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More refugees are resettling in Allegheny County than ever before, agencies say

  • Jillian Forstadt/WESA
Ukrainian refugees wait in a gymnasium Tuesday, April 5, 2022, in Tijuana, Mexico. Hundreds of Ukrainian refugees are arriving daily to this Mexican border city, where they wait two to four days for U.S officials to admit them on humanitarian parole.

 Gregory Bull / AP Photo

Ukrainian refugees wait in a gymnasium Tuesday, April 5, 2022, in Tijuana, Mexico. Hundreds of Ukrainian refugees are arriving daily to this Mexican border city, where they wait two to four days for U.S officials to admit them on humanitarian parole.

Refugee resettlement in the Pittsburgh area reached historic highs over the last year. Between October 2021 and October 2022, agency leaders in the region helped relocate more than 1,000 people fleeing conflict, persecution and disaster.

Nearly three-quarters of those who resettled in the region fled from Afghanistan. Approximately 76,000 Afghans were evacuated from the country after U.S. troops withdrew from the region in August 2021.

Together, the region’s four refugee resettlement agencies with federal contracts—Jewish Family and Community Services of Pittsburgh, AJAPO, Bethany Christian Services and Hello Neighbor—aided 701 Afghans as they relocated to the region from U.S. military bases last winter.

That figure, however, doesn’t include refugees coming to the U.S. through other means, like humanitarian parole. Ivonne Smith-Tapia, JFCS Director of Refugee and Immigrant Services, said the actual number of Afghan refugees resettled in Pittsburgh is likely closer to 800.

“We have never seen that many refugees coming to Allegheny County,” she said.

On top of that, at least 166 Ukrainians have been served by resettlement agencies in Pittsburgh since February. More than 2 million people have left the country, fleeing conflict with Russia.

The U.S. Citizen and Immigration Services is permitting Ukrainians who have a financial sponsor to the country under special, temporary status for two years. As humanitarian parolees, however, their cases aren’t assigned to a resettlement agency to assist them, even though they are eligible to receive aid from the same organizations.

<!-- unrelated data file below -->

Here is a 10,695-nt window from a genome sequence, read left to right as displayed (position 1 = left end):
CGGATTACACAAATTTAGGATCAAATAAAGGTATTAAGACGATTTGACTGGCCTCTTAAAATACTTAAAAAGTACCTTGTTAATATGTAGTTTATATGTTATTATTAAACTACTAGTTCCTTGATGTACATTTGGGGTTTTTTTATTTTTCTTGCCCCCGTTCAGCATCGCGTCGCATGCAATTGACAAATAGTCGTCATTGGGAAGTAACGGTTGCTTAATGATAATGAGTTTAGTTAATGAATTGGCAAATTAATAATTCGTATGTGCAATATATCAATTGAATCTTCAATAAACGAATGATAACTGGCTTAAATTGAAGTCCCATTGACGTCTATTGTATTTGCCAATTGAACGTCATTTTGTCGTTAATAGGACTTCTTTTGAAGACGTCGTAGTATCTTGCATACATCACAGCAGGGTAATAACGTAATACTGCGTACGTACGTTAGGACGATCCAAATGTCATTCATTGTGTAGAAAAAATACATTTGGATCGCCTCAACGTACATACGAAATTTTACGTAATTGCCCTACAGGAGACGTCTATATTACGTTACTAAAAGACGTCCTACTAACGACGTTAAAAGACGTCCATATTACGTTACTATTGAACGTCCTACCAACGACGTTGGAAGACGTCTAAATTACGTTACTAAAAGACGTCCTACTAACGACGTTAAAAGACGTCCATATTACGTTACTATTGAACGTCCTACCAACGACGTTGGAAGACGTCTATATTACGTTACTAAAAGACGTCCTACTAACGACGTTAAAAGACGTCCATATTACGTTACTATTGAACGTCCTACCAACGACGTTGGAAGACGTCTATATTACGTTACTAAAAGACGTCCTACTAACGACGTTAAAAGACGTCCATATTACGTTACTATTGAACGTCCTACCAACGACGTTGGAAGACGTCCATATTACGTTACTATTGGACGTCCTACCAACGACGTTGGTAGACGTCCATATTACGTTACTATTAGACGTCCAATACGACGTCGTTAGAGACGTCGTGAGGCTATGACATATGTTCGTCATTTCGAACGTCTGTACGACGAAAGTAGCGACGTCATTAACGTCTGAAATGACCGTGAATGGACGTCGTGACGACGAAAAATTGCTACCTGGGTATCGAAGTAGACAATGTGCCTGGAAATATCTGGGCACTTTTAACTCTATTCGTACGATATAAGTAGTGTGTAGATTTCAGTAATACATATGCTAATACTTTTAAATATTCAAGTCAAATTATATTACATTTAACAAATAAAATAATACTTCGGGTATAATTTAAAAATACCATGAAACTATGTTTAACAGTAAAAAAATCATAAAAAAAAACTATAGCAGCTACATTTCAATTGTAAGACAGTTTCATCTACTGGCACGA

Resettlement agencies in the area say they are bolstering their outreach teams and services as part of an effort to spread the word to Ukrainians eligible for help.

“We have worked really hard to build relationships within the Ukrainian community. We have a Ukrainian staff member now,” said Sloan Davidson, Hello Neighbor’s founder and CEO. “We do some outreach to Ukrainian grocery stores, for example, and places where people are going to be.”

“I am hoping we can reach more Ukrainians because they might not know that there is support for them—both case management, in some cases funding, in some cases navigation.”

A historic influx

In a typical year, refugee resettlement agencies in Pittsburgh welcome a few migrant households each month. But with a surge in people fleeing conflict in Afghanistan and Ukraine, agency leaders in Allegheny County say 2022 was anything but typical.

“We ended up welcoming 206 of the 250 [individuals] total in January and February alone,” Davidson said. “So that was a lot of new neighbors to welcome in the winter in a very short period of time.”

Refugee agencies across the country faced the same crunch as the government moved to relocate people from U.S. military bases to more permanent homes.

This historic influx of refugees to the Pittsburgh area marks the highest resettlement levels in recent history. According to Smith-Tapia, even during the Obama administration, when the U.S. set its refugee admissions cap at roughly 80,000 a year, Allegheny County saw at most 651 people resettled in a single year.

With hundreds of arrivals in just two months, agencies resorted to placing families in hotels while waiting for housing to become available.

“Anybody who thinks about housing in Pittsburgh—or anywhere around the country—would know that you’re not going to find your biggest bunch of housing in the middle of winter,” Davidson said.

Few households, she added, had income verification documents, meaning agencies had to find landlords willing to both rent to refugees and do so at a market rate, all before the families arrive in the country.

“We can typically do this when it’s less people, when it’s one or two arrivals a month,” Davidson said.